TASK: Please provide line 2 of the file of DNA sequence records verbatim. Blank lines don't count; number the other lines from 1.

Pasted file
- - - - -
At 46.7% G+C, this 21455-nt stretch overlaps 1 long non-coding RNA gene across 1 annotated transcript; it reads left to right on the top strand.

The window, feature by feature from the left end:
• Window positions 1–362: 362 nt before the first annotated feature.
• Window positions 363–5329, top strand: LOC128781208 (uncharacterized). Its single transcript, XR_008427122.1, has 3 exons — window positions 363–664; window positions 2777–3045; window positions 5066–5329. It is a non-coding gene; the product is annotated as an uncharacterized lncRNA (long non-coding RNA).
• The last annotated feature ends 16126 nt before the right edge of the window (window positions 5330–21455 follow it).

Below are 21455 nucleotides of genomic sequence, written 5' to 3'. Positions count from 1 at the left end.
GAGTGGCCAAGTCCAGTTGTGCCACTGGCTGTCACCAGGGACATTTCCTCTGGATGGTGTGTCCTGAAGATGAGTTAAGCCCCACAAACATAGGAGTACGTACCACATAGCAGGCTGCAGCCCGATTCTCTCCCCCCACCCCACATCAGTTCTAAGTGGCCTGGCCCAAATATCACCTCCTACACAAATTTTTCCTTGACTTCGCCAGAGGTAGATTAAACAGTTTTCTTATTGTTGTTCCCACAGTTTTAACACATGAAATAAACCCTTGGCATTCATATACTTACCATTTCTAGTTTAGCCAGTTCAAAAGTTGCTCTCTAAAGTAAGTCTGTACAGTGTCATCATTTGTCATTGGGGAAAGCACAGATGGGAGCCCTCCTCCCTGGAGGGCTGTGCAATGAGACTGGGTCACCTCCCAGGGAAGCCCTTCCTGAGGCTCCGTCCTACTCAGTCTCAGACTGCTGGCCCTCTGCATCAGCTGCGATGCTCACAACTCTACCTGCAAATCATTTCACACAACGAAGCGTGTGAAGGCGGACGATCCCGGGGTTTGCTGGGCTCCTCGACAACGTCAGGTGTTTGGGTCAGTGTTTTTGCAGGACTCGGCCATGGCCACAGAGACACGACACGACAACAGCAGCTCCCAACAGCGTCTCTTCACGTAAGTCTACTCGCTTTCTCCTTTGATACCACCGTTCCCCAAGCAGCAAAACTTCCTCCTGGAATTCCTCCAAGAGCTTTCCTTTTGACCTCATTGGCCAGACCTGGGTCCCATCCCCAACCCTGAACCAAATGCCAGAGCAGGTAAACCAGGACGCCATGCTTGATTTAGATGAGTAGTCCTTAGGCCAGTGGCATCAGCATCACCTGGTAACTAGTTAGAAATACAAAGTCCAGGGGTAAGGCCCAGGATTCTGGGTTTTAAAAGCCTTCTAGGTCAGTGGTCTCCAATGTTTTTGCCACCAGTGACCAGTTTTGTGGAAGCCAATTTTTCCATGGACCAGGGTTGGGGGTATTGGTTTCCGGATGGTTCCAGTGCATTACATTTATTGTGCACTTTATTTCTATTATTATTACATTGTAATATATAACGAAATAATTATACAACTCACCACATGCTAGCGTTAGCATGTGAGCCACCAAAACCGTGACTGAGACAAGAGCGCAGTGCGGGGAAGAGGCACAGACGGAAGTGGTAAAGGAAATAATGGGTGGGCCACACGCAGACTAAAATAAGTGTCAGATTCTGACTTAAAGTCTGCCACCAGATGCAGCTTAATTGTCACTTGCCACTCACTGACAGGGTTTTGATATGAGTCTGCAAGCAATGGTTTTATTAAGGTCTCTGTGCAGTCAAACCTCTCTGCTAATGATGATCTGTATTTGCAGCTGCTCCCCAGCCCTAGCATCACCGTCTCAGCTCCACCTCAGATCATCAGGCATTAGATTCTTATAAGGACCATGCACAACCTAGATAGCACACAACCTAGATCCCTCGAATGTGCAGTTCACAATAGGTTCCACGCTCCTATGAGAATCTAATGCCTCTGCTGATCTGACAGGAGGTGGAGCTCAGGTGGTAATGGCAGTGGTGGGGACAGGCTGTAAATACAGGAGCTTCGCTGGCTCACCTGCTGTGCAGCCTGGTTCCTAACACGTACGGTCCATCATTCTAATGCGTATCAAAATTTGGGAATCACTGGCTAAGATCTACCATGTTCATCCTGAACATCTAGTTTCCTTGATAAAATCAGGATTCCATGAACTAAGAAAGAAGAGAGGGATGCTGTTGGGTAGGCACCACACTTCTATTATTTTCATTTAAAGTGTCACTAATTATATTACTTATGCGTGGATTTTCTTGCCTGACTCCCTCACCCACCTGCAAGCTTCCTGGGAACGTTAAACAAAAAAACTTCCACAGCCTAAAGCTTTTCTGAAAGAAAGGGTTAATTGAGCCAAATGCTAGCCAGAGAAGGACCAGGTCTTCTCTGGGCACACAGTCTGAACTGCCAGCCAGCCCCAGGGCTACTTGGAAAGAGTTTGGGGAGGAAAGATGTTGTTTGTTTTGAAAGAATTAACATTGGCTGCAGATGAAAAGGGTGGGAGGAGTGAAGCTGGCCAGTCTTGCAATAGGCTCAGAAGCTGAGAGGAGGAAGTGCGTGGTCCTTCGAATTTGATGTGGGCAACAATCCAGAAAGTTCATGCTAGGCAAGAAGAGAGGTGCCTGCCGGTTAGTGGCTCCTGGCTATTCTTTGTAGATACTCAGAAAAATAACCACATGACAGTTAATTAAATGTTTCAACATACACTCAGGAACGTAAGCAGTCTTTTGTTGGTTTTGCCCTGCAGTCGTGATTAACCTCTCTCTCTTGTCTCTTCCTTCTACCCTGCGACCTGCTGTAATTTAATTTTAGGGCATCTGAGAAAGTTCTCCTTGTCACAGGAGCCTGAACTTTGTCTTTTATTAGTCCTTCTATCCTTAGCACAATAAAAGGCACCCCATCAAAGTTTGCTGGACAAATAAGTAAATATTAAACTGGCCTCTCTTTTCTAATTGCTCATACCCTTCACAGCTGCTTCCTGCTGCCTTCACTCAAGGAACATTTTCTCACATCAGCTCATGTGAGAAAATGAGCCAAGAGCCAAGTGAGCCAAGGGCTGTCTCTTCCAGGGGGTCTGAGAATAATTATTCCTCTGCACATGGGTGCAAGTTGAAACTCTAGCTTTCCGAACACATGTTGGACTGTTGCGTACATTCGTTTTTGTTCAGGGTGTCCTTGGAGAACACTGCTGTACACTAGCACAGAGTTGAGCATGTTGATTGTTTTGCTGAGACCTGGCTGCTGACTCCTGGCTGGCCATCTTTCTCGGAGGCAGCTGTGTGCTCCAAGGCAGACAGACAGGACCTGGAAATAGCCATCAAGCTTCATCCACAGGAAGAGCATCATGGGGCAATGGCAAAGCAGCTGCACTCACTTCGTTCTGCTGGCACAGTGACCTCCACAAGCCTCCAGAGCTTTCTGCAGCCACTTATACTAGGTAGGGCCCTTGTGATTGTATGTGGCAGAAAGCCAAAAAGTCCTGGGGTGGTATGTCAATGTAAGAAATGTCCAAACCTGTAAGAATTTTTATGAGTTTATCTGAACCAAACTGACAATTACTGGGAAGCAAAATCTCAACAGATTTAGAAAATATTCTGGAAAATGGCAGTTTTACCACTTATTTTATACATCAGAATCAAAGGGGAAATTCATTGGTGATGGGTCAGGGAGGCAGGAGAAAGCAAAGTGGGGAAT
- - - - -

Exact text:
The window, feature by feature from the left end: